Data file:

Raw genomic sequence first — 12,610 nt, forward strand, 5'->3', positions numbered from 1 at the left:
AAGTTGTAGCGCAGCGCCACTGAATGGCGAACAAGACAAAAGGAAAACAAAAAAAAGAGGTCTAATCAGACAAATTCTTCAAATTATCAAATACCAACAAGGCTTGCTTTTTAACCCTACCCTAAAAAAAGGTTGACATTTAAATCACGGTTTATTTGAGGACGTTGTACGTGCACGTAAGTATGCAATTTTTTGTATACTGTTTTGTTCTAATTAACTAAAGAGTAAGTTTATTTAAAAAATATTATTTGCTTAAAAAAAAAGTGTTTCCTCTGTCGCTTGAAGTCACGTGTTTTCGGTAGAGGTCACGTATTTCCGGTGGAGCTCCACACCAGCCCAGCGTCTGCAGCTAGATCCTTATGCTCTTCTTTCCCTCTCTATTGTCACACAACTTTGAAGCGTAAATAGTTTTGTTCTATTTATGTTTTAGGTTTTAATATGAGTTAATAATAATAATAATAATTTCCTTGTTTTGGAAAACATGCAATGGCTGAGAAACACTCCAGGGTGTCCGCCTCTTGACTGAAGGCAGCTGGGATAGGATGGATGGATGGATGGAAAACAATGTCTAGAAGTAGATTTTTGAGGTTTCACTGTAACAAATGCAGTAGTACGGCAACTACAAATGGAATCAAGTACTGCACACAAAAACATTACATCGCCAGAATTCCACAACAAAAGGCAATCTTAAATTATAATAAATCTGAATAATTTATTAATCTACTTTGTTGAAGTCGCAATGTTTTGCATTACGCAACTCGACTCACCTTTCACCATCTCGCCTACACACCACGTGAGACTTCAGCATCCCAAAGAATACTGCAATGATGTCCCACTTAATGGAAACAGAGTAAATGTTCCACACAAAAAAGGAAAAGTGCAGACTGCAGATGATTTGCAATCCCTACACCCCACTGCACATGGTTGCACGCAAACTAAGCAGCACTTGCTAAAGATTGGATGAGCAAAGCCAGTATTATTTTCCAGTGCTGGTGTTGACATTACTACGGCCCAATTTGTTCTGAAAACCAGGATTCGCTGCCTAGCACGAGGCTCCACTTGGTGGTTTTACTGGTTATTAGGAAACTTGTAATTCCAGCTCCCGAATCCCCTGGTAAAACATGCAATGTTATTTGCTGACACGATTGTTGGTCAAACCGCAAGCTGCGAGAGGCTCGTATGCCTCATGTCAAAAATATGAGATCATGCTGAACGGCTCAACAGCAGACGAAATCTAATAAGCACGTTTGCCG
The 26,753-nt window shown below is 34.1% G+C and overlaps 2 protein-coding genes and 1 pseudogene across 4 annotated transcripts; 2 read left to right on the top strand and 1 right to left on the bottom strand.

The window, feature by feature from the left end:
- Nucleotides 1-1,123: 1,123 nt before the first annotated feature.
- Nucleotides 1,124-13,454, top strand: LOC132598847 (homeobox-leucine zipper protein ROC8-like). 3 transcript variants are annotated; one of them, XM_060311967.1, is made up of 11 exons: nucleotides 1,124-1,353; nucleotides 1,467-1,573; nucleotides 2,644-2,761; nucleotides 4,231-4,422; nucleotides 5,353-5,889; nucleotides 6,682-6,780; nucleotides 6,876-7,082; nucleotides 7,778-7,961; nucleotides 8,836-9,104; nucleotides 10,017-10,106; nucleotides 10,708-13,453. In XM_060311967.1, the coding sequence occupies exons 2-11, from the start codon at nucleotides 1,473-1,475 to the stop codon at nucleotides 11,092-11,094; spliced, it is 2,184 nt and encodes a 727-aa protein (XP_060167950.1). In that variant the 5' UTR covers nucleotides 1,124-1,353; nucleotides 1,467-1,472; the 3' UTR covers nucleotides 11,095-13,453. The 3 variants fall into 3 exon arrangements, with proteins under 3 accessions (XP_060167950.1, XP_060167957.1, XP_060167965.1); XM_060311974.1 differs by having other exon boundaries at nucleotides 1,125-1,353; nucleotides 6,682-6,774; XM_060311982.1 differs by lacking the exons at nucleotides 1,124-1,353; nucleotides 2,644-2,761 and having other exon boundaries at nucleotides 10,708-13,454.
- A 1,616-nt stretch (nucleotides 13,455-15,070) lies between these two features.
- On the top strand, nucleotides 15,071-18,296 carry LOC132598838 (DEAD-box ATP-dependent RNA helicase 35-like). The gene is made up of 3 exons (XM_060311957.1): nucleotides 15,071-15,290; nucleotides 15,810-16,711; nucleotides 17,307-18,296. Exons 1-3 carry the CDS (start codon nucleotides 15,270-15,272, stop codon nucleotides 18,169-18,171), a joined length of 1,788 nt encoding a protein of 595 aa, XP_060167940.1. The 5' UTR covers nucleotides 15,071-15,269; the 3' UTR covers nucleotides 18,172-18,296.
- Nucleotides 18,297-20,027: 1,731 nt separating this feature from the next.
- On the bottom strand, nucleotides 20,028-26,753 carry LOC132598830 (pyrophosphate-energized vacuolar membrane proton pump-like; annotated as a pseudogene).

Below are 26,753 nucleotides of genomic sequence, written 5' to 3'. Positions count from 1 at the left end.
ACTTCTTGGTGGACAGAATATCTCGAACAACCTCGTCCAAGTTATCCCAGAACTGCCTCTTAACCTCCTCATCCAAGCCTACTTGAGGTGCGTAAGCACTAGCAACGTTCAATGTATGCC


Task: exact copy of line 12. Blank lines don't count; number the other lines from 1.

ACTTCTTGGTGGACAGAATATCTCGAACAACCTCGTCCAAGTTATCCCAGAACTGCCTCTTAACCTCCTCATCCAAGCCTACTTGAGGTGCGTAAGCACTAGCAACGTTCAATGTATGCC